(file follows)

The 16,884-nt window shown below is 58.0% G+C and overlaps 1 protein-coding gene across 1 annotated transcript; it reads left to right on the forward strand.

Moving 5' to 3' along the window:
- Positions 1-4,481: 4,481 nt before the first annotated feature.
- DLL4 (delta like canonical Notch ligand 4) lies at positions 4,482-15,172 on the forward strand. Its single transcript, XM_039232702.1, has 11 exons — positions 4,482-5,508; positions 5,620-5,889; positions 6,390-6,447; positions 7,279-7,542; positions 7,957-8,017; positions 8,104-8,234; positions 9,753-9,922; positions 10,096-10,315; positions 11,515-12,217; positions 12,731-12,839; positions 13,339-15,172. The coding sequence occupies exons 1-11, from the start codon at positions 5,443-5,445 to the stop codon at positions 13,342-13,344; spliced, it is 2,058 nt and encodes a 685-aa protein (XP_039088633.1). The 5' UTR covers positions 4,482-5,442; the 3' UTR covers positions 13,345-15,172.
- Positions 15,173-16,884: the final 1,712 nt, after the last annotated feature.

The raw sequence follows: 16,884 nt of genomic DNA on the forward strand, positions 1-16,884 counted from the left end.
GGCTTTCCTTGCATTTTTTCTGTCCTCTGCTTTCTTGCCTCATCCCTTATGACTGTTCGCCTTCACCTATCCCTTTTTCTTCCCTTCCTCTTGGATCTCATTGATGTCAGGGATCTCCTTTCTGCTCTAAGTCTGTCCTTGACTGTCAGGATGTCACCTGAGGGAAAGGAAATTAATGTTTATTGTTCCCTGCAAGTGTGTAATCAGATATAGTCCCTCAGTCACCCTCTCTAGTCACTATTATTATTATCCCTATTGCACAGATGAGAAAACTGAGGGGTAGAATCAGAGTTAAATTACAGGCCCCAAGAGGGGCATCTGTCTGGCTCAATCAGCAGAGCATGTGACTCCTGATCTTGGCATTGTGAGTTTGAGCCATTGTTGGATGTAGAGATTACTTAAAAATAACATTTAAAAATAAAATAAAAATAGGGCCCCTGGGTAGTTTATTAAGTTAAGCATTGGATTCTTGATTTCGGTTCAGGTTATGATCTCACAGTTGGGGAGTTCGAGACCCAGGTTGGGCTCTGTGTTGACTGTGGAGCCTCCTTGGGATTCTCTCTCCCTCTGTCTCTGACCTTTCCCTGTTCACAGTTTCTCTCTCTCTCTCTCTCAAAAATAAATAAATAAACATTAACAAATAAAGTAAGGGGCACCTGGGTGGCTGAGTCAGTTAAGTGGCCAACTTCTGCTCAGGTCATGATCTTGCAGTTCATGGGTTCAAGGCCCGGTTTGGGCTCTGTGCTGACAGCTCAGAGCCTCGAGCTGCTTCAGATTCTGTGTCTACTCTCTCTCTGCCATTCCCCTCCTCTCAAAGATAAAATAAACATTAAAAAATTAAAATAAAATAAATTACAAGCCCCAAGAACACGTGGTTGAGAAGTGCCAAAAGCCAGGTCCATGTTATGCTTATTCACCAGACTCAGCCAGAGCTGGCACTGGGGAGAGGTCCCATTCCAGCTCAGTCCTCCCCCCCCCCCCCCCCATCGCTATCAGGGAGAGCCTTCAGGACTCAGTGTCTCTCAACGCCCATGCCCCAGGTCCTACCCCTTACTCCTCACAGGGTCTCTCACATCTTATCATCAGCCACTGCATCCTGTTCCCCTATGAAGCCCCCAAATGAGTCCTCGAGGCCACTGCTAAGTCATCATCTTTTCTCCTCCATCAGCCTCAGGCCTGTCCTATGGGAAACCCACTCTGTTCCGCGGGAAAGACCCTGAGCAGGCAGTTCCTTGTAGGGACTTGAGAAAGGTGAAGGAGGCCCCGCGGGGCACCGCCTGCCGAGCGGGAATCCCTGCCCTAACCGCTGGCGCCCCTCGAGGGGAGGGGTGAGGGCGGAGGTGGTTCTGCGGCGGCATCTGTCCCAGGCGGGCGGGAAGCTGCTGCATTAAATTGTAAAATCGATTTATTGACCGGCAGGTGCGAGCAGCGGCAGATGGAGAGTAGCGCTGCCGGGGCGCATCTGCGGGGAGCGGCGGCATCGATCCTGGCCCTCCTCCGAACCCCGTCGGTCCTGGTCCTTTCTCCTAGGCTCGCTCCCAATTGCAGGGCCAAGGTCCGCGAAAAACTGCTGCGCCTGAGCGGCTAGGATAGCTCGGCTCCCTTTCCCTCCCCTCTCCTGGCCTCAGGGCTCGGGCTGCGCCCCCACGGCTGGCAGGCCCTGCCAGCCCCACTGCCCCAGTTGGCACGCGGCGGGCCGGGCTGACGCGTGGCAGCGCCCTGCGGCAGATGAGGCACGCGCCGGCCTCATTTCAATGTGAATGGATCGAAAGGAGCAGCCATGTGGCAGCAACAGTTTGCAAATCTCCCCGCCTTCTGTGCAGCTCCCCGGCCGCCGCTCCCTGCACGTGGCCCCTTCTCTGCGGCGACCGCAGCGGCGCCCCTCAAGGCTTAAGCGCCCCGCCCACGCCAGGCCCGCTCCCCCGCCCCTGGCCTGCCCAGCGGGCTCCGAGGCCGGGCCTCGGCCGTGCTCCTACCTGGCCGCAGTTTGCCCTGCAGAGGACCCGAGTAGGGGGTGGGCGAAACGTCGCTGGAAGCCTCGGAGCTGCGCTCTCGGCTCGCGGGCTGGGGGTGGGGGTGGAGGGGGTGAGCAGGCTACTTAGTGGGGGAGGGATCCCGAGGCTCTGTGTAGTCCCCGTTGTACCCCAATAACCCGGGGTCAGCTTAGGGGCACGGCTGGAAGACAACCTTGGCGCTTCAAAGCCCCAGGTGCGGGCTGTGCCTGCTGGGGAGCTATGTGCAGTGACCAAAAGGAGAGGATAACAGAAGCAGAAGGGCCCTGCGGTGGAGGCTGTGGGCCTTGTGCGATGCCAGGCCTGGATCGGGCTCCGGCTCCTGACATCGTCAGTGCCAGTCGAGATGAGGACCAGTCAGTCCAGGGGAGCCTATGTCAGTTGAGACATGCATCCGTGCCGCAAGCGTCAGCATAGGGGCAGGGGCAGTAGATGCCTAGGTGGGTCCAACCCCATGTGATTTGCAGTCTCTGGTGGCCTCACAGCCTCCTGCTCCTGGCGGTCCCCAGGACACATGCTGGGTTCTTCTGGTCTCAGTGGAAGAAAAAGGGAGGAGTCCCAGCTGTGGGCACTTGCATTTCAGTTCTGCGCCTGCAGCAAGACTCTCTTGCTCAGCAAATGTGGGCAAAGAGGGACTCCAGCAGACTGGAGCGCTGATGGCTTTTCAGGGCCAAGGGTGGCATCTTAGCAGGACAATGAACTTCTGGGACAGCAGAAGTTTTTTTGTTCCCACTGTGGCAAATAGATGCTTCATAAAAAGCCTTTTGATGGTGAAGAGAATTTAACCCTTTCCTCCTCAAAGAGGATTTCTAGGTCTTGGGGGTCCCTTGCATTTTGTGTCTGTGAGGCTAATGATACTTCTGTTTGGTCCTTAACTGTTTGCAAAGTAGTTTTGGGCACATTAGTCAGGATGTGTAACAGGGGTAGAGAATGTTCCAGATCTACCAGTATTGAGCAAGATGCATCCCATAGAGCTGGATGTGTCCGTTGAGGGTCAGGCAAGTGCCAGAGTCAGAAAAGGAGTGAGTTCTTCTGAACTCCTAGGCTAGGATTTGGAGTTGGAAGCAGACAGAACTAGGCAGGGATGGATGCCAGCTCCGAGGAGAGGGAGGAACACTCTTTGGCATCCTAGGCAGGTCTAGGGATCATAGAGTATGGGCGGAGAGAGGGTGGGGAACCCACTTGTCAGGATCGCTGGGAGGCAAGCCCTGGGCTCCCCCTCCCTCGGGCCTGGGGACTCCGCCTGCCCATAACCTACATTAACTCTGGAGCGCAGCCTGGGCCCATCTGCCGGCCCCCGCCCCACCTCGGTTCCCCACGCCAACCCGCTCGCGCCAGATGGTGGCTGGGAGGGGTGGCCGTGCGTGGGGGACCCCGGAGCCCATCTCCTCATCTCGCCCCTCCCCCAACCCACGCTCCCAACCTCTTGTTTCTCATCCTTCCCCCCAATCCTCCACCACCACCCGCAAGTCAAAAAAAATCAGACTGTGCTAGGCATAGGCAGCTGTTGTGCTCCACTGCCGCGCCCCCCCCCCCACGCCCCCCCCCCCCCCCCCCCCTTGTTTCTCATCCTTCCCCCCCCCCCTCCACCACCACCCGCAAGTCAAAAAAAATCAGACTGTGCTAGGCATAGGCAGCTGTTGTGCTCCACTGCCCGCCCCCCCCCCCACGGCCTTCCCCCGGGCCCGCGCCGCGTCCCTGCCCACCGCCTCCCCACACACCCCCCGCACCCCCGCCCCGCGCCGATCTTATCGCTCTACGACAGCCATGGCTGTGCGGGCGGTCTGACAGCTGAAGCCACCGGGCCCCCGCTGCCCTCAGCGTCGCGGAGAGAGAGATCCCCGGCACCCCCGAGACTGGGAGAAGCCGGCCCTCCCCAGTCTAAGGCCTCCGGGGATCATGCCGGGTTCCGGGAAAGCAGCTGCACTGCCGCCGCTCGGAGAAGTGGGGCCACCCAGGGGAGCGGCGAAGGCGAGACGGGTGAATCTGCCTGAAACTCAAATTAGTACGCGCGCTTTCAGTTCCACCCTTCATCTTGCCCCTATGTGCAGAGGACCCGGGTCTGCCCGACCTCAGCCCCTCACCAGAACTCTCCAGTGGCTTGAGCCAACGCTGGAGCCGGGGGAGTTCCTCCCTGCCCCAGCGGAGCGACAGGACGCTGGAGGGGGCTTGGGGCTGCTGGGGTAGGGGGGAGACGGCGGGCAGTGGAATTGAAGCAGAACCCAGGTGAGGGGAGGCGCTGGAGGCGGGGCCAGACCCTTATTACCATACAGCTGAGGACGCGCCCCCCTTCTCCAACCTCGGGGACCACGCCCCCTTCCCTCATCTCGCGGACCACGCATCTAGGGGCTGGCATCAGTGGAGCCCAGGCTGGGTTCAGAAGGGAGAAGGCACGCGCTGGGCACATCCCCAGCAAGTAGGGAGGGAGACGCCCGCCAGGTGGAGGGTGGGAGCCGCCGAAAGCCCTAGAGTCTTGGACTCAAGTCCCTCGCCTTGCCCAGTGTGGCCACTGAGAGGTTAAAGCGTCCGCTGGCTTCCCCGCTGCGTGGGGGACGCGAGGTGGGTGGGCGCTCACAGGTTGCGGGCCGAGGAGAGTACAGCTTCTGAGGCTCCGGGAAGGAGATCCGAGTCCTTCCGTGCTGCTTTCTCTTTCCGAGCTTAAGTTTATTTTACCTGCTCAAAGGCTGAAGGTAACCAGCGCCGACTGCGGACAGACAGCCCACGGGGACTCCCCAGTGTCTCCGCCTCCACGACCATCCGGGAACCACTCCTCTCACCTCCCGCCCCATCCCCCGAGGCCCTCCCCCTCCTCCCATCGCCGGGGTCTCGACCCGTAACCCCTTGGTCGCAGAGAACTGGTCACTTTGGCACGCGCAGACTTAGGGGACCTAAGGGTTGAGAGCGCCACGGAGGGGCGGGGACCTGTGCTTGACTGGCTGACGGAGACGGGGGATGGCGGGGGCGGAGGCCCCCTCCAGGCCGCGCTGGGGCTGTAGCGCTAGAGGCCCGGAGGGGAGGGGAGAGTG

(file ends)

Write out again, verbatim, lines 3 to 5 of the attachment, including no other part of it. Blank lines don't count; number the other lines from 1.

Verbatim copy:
- Positions 1-4,481: 4,481 nt before the first annotated feature.
- DLL4 (delta like canonical Notch ligand 4) lies at positions 4,482-15,172 on the forward strand. Its single transcript, XM_039232702.1, has 11 exons — positions 4,482-5,508; positions 5,620-5,889; positions 6,390-6,447; positions 7,279-7,542; positions 7,957-8,017; positions 8,104-8,234; positions 9,753-9,922; positions 10,096-10,315; positions 11,515-12,217; positions 12,731-12,839; positions 13,339-15,172. The coding sequence occupies exons 1-11, from the start codon at positions 5,443-5,445 to the stop codon at positions 13,342-13,344; spliced, it is 2,058 nt and encodes a 685-aa protein (XP_039088633.1). The 5' UTR covers positions 4,482-5,442; the 3' UTR covers positions 13,345-15,172.
- Positions 15,173-16,884: the final 1,712 nt, after the last annotated feature.